Tasker heard that "the visiting locker room was like a funeral home" after the game. Oiler (Titan) Cris Dishman told an interviewer, "It was the biggest choke job in history ... I think we have to put another word in the English dictionary to describe this loss because devastated doesn't do it".[7] Melanie Hauser of the Houston Post recalled Dishman "fighting back the tears and refusing to cry", and how "you felt the shock. You heard the anger. You watched some of the players vent; others bite back the tears". While Moon refused to say "choke", "more than a few players" said it; "One even spelled the word out".[14] McDowell said "I apologize to the offense because we lost the damn game. They had them beat";[11] defensive back Sean Jones said, "To blow a 32-point lead, you need a lot of help".[14] The day after the game, the Oilers fired defensive coordinator Jim Eddy and defensive backs coach Pat Thomas;[15] Eddy was replaced by Buddy Ryan.

In Houston, the game is known as "The Choke".[8] 27 years later, Hauser called the loss "the worst day in Houston sports history";[14] a radio station held a mock funeral for the team after the game.[8] "Choke City" was a Houston Chronicle front-page headline in 1994, given to the city of Houston after the Houston Rockets blew two consecutive commanding fourth-quarter leads at The Summit in the first two games of their Western Conference semifinals match-up versus the Phoenix Suns in the 1994 NBA Playoffs. The Rockets went to Phoenix down 0–2 in the best-of-seven series. It was feared at the time that the Rockets would follow the same fate as the Oilers did. During this era, no Houston-based professional sports team from an existing sports league (the NFL, NBA, or Major League Baseball) had won a championship. The Rockets, however, rallied to win the series and go on to win NBA championships in 1994 and 1995.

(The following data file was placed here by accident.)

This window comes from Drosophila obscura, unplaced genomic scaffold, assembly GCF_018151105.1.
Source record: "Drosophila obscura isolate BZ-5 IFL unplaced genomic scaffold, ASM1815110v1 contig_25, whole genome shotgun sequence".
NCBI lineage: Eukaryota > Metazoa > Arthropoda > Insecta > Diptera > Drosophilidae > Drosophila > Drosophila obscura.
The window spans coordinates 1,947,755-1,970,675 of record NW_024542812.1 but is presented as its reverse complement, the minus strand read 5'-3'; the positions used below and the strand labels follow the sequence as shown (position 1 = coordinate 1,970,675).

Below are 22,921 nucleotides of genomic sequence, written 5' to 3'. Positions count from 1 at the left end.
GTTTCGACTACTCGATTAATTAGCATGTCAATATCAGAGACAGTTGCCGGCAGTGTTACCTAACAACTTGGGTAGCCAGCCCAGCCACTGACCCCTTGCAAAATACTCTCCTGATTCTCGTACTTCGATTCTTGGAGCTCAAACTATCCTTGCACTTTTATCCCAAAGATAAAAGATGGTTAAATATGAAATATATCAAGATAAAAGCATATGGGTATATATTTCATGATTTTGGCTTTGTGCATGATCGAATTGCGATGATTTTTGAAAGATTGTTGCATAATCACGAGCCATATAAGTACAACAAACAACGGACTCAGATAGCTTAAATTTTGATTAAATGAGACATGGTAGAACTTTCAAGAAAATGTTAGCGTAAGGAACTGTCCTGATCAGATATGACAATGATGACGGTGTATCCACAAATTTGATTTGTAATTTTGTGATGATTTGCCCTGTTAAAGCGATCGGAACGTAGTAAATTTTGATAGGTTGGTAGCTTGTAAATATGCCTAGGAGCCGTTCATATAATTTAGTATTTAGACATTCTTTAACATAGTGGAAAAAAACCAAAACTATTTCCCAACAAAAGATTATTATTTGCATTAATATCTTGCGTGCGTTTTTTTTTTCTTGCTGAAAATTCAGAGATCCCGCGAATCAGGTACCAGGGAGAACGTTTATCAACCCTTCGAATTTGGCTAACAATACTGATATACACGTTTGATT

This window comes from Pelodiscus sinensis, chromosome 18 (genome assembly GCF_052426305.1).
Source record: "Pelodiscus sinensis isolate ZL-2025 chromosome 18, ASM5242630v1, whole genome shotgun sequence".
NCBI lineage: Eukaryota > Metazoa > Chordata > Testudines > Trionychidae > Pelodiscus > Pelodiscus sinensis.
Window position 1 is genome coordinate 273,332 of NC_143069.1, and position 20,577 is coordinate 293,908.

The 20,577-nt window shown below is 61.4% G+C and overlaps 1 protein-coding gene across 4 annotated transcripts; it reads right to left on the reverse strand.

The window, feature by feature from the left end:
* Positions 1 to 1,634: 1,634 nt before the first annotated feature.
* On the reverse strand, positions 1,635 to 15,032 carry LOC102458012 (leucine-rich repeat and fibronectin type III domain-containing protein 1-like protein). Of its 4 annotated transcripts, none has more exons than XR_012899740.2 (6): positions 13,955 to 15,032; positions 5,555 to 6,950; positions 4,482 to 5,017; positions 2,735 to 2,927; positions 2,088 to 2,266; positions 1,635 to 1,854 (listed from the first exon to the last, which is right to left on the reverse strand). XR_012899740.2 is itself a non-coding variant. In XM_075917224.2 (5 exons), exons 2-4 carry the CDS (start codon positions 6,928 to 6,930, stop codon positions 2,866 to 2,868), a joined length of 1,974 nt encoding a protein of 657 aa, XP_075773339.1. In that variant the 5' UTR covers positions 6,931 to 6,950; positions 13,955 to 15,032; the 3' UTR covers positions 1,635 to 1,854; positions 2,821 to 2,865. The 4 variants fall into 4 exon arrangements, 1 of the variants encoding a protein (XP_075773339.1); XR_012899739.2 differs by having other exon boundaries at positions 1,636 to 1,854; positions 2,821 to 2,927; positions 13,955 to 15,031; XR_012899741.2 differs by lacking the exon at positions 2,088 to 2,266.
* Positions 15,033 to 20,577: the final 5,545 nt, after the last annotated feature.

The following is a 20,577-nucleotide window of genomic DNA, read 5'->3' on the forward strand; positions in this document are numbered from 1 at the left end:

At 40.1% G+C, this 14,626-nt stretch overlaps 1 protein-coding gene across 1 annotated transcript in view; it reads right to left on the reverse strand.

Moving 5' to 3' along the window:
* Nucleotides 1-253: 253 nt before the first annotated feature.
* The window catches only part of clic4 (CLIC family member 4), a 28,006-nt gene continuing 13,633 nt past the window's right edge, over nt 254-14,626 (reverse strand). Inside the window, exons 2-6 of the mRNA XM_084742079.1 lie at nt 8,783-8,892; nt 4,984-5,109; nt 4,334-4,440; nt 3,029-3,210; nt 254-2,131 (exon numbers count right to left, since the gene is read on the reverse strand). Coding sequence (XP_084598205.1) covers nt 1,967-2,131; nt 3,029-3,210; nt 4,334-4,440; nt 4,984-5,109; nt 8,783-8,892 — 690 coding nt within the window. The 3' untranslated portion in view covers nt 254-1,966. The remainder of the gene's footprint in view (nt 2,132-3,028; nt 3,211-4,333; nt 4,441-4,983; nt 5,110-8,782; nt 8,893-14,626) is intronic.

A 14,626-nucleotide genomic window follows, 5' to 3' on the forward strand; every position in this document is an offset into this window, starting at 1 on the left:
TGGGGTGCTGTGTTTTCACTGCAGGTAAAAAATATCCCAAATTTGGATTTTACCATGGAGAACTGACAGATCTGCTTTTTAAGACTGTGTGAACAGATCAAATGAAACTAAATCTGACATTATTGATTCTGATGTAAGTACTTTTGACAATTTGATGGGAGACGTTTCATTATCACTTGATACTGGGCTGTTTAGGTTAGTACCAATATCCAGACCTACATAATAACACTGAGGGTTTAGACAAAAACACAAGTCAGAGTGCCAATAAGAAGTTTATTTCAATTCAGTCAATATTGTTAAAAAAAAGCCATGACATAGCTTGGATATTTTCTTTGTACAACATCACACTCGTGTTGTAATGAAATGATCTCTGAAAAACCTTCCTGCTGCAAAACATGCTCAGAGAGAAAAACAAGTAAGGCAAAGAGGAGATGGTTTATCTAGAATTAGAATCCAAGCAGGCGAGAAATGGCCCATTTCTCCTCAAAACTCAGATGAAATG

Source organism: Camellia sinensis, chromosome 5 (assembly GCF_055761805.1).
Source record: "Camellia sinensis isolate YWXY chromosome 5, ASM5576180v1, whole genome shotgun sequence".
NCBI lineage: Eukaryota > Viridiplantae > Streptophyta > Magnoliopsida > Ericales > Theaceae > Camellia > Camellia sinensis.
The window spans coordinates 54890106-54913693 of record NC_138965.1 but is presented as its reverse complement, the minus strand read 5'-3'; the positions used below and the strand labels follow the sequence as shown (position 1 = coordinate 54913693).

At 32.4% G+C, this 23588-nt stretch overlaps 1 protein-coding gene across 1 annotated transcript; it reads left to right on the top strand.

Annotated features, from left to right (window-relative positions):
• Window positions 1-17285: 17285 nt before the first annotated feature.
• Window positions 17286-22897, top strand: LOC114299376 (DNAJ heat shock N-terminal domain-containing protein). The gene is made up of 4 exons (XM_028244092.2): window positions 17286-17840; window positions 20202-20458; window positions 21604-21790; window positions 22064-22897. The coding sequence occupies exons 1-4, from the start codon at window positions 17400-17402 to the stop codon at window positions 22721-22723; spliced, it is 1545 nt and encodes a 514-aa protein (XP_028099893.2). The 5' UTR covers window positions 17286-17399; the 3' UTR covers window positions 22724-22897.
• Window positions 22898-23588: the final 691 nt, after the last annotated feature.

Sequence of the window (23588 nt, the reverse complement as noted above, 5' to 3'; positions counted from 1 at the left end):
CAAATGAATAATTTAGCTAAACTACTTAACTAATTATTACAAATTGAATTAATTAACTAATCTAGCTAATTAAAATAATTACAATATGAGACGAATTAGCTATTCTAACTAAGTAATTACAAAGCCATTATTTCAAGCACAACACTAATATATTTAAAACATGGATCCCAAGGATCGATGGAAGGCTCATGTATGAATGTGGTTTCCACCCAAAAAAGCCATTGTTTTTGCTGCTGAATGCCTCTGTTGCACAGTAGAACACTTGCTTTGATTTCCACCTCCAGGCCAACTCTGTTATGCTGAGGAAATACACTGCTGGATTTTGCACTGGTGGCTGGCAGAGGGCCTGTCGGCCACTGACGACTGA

In addition, the Oilers' (Titans) loss marked the beginning of a turbulent period for the franchise. The team suffered a drama-filled 1–4 start the following season, including a blowout loss in a rematch with the Bills, before winning the final eleven games of the season to clinch what became their final playoff appearance in Houston. After losing in the divisional round to the Kansas City Chiefs at home, Oilers(Titans)owner Bud Adams cut or traded many of his team's star players, and the Oilers(Titans) suffered through three losing seasons before deciding to move to Nashville (with an interim stop in Memphis in 1997) to eventually become the Tennessee Titans.[16]

Houston sports radio host Rich Lord said in 2013 that "The Choke" and other Oilers (Titans)playoff losses were among reasons why the team relocated, and that Houston Texans (the city's current NFL team which began play in 2002) fans continue to expect their team to fail. While stating that had instant replay existed in 1993 "that greatest comeback never would have happened", Dishman reiterated that the Oilers (Titans) had choked: "I stick with that statement because that's what happened. We didn't finish the game".[8]



Christie's kicking shoe from the game is in the Pro Football Hall of Fame in Canton, Ohio. The game was named #1 on NFL Top Ten's Top Ten Comebacks.[17]

The teams next met in the playoffs at Adelphia Coliseum in the 1999–2000 Wild Card round after the Oilers had moved to Nashville and become the Tennessee Titans. Christie made another clutch field goal from 41 yards with 16 seconds left following a Rob Johnson drive that gave the Bills a 16–15 lead. On Christie's ensuing kickoff, fullback Lorenzo Neal fielded the kick and handed it off to tight end Frank Wycheck. Wycheck then threw a cross-field pass to wide receiver Kevin Dyson, who went the remaining 75 yards for a touchdown dubbed the Music City Miracle, reaching the end zone with just 3 seconds left. Following a replay review, referee Phil Luckett upheld the ruling on the field that Wycheck's pass was a lateral and not an illegal forward pass, and the Titans won 22-16 en route to a place in Super Bowl XXXIV after Del Greco's extra point and after the ensuing Bills kickoff return did not score.

On September 25, 2011, the Bills rebounded from a 21–0 deficit to defeat the New England Patriots 34–31. When Rian Lindell kicked the game-winning field goal as time expired,[18] radio play-by-play announcer John Murphy enthusiastically dubbed their victory "The greatest comeback since The Comeback!"[19]